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Gonorrhea Health Project Alpha
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Gonorrhea Health Project Alpha

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  • 1. Presented By: Kaleb Stevenson and Rodolfo Rodolfo Brandon Bernardino WHOA! Gonorrhea!!!
  • 2. WHAT THE FIZZJIZZITS IS GONORRHEA? (Sexually Transmitted Disease)
  • 3. THANKFULLY, GONORRHEA IS TREATABLE!!!!!
  • 4. OH LAWDY!!! SYMPTOMS!!!
    • Yes gonorrhea has symptoms, but more common then not no symptoms are shown in either sex of any section of the body.
  • 5. What are symptoms of it?
    • Some men with gonorrhea may have no symptoms at all. However, some men have signs or symptoms that appear one to fourteen days after infection. Symptoms and signs include a burning sensation when urinating, or a white, yellow, or green discharge from the penis. Sometimes men with gonorrhea get painful or swollen testicles.
    • In women, the symptoms of gonorrhea are often mild, but most women who are infected have no symptoms. Even when a woman has symptoms, they can be so non-specific as to be mistaken for a bladder or vaginal infection. The initial symptoms and signs in women include a painful or burning sensation when urinating, increased vaginal discharge, or vaginal bleeding between periods. Women with gonorrhea are at risk of developing serious complications from the infection, regardless of the presence or severity of symptoms.
    • Symptoms of rectal infection in both men and women may include discharge, anal itching, soreness, bleeding, or painful bowel movements. Rectal infection also may cause no symptoms. Infections in the throat may cause a sore throat, but usually causes no symptoms.
  • 6. Short/Long term effects
    • Untreated gonorrhea can cause serious and permanent health problems in both women and men.
    • In women, gonorrhea is a common cause of pelvic inflammatory disease (PID). About 750,000 women each year in the United States develop PID. The symptoms may be quite mild or can be very severe and can include abdominal pain and fever. PID can lead to internal abscesses (pus-filled “pockets” that are hard to cure) and long-lasting, chronic pelvic pain. PID can damage the fallopian tubes enough to cause infertility or increase the risk of ectopic pregnancy. Ectopic pregnancy is a life-threatening condition in which a fertilized egg grows outside the uterus, usually in a fallopian tube.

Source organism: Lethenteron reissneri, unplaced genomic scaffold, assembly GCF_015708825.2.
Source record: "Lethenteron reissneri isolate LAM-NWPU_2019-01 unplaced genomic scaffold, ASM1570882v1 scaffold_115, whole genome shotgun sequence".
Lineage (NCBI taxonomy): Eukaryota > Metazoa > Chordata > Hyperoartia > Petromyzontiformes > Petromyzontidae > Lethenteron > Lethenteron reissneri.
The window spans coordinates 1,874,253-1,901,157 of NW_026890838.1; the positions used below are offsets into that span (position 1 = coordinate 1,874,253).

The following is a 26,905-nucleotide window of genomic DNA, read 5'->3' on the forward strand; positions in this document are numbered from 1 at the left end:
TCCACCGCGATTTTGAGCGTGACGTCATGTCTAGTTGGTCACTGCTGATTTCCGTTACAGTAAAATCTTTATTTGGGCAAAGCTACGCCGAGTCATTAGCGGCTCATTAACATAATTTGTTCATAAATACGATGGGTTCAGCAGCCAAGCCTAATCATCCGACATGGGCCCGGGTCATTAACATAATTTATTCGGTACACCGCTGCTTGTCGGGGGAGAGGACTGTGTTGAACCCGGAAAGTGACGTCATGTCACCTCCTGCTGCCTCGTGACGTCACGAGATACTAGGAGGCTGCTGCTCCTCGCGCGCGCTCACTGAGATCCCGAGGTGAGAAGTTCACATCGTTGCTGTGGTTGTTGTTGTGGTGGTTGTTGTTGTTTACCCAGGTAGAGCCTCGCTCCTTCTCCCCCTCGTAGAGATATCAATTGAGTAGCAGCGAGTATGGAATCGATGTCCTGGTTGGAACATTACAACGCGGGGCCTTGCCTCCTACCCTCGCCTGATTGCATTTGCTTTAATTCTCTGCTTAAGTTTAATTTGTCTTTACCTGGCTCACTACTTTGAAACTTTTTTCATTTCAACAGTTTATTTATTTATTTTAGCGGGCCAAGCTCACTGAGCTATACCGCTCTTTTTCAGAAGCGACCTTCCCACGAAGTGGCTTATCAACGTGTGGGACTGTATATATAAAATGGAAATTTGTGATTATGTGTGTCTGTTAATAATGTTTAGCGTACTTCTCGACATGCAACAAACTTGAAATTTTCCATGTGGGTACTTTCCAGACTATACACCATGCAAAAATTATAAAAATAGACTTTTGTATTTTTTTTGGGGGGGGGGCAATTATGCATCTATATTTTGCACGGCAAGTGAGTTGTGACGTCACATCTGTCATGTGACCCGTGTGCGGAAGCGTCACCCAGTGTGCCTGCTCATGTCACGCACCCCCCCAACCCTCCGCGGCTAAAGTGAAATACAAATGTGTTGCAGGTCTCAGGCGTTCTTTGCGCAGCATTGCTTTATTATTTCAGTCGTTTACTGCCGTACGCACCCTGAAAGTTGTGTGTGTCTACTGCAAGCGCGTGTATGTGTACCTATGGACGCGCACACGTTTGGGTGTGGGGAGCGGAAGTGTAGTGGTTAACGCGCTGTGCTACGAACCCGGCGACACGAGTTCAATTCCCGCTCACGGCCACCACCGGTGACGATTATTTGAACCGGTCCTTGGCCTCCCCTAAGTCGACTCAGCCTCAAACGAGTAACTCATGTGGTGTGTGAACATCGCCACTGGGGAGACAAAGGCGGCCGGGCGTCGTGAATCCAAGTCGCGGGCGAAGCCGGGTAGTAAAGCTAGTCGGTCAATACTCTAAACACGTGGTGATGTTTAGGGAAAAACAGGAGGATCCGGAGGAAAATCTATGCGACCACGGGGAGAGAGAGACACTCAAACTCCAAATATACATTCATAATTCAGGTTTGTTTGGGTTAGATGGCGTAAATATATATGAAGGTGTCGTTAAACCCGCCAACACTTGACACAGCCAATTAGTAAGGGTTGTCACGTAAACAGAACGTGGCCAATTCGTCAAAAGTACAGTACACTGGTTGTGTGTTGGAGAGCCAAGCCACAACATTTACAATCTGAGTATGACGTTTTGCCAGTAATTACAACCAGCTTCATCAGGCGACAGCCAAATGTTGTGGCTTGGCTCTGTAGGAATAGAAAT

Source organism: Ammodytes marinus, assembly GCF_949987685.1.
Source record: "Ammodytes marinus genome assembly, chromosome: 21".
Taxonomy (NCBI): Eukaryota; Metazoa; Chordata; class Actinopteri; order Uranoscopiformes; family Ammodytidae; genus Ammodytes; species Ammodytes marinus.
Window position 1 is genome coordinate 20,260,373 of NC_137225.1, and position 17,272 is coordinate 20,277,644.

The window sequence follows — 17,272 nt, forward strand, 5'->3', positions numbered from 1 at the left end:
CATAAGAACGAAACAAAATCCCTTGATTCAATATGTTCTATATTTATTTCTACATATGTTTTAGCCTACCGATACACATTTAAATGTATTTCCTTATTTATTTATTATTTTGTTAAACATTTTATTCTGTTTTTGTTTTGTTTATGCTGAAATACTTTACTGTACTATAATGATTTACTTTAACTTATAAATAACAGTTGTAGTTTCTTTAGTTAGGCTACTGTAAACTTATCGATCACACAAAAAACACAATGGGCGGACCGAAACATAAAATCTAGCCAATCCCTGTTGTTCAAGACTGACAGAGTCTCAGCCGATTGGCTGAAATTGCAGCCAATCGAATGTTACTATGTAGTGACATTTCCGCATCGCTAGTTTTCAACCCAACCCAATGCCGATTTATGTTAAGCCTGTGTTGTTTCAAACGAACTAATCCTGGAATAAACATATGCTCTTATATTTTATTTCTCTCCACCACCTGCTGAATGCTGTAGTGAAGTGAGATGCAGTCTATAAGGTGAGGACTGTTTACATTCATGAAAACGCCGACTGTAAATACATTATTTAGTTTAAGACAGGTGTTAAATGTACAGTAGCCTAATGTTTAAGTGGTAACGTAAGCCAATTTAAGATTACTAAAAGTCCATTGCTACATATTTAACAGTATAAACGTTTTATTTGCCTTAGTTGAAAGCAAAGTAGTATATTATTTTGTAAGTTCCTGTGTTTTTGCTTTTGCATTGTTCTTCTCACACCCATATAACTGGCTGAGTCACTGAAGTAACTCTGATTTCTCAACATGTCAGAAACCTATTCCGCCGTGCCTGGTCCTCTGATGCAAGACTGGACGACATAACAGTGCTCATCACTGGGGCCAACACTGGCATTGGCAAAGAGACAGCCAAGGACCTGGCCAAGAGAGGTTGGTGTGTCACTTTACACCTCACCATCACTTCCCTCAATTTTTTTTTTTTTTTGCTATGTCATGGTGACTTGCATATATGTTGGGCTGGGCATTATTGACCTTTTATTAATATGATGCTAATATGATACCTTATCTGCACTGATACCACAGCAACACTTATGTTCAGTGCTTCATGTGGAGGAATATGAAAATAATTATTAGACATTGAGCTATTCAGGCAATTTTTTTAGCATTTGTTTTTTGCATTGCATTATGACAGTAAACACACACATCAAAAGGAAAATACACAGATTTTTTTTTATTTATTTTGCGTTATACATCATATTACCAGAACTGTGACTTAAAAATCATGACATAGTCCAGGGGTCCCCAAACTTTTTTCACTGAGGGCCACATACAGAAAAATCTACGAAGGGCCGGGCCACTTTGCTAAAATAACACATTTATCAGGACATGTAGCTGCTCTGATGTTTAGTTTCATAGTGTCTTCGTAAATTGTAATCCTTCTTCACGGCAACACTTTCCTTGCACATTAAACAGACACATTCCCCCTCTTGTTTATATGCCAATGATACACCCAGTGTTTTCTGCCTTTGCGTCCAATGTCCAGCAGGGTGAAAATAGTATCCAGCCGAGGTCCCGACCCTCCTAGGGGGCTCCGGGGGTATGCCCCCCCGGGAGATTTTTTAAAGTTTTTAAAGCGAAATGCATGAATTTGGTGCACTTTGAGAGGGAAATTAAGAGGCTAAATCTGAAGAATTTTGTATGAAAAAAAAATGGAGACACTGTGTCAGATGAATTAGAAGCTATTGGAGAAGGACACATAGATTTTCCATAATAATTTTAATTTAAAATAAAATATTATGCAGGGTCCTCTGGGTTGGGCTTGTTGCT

• In men, gonorrhea can cause epididymitis, a painful condition of the ducts attached to the testicles that may lead to infertility if left untreated.
    • Gonorrhea can spread to the blood or joints. This condition can be life threatening. In addition, people with gonorrhea can more easily contract HIV, the virus that causes AIDS. HIV-infected people with gonorrhea can transmit HIV more easily to someone else than if they did not have gonorrhea.
  • 7. Problems for Prego’s
    • If a pregnant woman has gonorrhea, she may give the infection to her baby as the baby passes through the birth canal during delivery.
    • This can cause blindness, joint infection, or a life-threatening blood infection in the baby.
    • Treatment of gonorrhea as soon as it is detected in pregnant women will reduce the risk of these complications.
  • 8. Transmission
    • The disease is transmitted through any sexual act (oral, intercourse, anal, etc.) and will develop in any warm/moist area.
  • 9. Treatments/Medications?
    • Antibiotics can successfully cure gonorrhea in adolescents and adults.
    • However, drug-resistant strains of gonorrhea are increasing in many areas of the world, including the United States, and successful treatment of gonorrhea is becoming more difficult. CDC now recommends dual therapy (i.e. using two drugs) for the treatment of gonorrhea.
    • Persons with gonorrhea should be tested for other STDs.
  • 10. What does it look like?
  • 11. Where did it come from?
  • 12. Image resource
    • http://www.himho.com/wp-content/uploads/2011/03/Gonorrhea.jpg
  • 13. Web page resource
    • http://www.cdc.gov/std/gonorrhea/stdfact-gonorrhea.htm
  • 14. Link Storage
    • http://www.epigee.org/health/gonorrhea_treatment.html
    • http://www.ashastd.org/learn/learn_gonorrhea.cfm
    • http://womenshealth.about.com/od/gonorrhea1/f/gonortreatment.htm